Digiday+ Research: Publishers’ use of X falls off
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It’s been a roller coaster of a year for Twitter — ahem, X — in a lot of ways. And the platform’s relationship with publishers is no exception.
Digiday+ Research surveyed about 200 publisher professionals in 2021, 2022 and 2023 about their use of X, and found a big drop-off among publishers this year.
This shouldn’t come as a surprise to anyone who’s been paying attention to the social media platform this year. The platform’s decline in the eyes of publishers started at the beginning of the year. In the spring (before the big name change), many publishers stopped paying to promote posts on Twitter amid changes to the platform’s verification practices, and some saw the platform as becoming “toxic and unstable,” as Melissa Chowning, founder and CEO of audience development and marketing firm Twenty-First Digital, put it.
Then, over the summer, Automattic reported that referral traffic from X fell on average by 24% from the first half of 2022 to the first half of 2023, all while The Washington Post found that X was slowing the page load speed of links to news organizations like The New York Times and Reuters. Now, X has removed headlines from posts containing links — “a bozo move,” as one publishing executive said in an interview with Digiday.
These issues publishers have encountered with X showed in our research. Digiday’s surveys found that there was a significant drop in the percentage of publishers who said they’re using X between last year and this year. Eighty-nine percent of publisher pros said last year that their titles posted content to X (well, Twitter at the time) in the past month. This year, fewer than three-quarters of publisher pros (73%) said the same.
Publishers’ drop in usage of X this year was reflected in how often publisher pros said they’re posting on the platform. This year, Digiday found that publishers were almost evenly split on posting on X every day or at least once a week: Exactly half of publisher pros (50%) said this year that they post content on X every day, while 42% said this year they post at least once a week. This is a big difference from last year, when three-quarters of publisher pros (75%) said they posted content on X every day and 23% said they posted at least once a week.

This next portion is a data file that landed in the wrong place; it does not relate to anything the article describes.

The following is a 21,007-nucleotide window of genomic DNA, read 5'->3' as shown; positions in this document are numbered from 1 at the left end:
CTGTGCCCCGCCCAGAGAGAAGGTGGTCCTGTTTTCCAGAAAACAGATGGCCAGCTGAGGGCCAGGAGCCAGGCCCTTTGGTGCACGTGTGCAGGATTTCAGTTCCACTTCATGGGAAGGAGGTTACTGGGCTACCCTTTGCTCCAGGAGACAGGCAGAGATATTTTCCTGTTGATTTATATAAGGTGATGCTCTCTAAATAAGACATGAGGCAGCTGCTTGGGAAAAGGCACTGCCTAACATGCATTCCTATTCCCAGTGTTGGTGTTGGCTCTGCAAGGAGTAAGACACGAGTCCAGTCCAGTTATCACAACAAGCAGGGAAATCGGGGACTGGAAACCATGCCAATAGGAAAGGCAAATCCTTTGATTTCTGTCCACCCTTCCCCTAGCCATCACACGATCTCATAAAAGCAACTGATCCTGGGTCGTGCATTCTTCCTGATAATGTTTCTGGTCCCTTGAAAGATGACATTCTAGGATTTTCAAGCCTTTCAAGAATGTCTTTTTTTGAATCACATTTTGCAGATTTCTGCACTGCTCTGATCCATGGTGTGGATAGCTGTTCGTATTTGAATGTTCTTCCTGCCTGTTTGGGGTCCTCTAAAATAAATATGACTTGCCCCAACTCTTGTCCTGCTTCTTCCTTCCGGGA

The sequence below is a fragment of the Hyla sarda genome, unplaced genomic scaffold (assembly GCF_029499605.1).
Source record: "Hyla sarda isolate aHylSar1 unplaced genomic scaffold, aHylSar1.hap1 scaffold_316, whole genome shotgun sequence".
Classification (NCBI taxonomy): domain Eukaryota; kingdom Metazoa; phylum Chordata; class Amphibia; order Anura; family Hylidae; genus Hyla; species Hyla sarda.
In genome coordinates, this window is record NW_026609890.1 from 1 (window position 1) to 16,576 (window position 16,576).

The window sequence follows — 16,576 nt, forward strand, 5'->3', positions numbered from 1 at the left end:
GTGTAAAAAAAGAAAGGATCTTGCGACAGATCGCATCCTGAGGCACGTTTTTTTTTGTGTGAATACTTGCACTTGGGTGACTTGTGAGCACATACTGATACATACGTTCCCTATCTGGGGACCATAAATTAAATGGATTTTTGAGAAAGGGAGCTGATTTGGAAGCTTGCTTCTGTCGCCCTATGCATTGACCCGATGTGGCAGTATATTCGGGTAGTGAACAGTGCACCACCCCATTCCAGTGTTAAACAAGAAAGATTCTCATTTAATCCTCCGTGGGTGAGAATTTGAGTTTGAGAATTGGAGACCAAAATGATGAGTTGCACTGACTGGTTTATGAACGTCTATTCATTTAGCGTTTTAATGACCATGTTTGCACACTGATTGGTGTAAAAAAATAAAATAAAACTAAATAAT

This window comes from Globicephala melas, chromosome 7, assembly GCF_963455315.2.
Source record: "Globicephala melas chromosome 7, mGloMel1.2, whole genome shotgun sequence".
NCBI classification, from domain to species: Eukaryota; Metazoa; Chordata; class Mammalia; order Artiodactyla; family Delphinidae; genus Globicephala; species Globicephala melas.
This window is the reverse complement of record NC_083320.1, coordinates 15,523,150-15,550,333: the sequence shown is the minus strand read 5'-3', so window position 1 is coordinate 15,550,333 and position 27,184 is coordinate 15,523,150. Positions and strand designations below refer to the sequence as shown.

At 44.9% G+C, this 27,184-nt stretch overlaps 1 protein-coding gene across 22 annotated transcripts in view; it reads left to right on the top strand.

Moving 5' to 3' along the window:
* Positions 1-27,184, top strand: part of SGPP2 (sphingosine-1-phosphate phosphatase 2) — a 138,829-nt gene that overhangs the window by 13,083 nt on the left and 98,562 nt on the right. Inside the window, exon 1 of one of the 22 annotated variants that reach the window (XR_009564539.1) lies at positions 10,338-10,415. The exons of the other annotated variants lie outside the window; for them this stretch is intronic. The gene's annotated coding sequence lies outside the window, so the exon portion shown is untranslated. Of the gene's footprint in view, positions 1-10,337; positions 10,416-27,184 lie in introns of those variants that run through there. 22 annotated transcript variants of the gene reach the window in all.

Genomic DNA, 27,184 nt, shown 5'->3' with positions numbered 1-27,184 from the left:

In fact, Digiday’s surveys found that the percentage of publishers who post on X every day has been trending downward since 2021, while those who post at least once a week has been trending up. Fifty percent of publisher pros said this year that they post on X every day, down from 75% last year and 84% the year before. At the same time, 42% said this year that they post at least once a week, up from 23% last year and 15% the year before.
One thing that hasn’t changed since last year is that not many publishers are investing in advertising on X, although even that percentage has seen a slight drop from last year to this year. Just 21% of publisher pros told Digiday this year that their titles purchased advertising on X in the past month, compared with 26% last year.
This isn’t necessarily a surprising statistic, considering the drop-off in usage of the platform revealed in Digiday’s surveys. After all, it wouldn’t make much sense for publishers to invest in advertising on X when they’re actively cutting down on their presence on the platform. But this does serve as further evidence that publishers are seeing much less potential in X than they have in years past.
To that point, Digiday’s surveys also found that publishers consider X to be a lot less brand-appropriate than they did last year. Slightly more than three-quarters of publisher pros (79%) said this year that X is at least somewhat appropriate for their brands, a significant drop from the 92% who said so both last year and the year before.
There was a particularly significant drop-off in the percentage of publishers who said X is extremely brand-appropriate this year. Last year, one-quarter of publisher pros (25%) told Digiday that X was extremely appropriate for their brands. This year, just 13% of publisher pros said the same.
At the same time, the percentage of publishers who said X is not very appropriate for their brands saw a big jump this year. Twenty-one percent of publisher pros said X is not very brand-appropriate this year, up from just 7% last year and 5% the year before.
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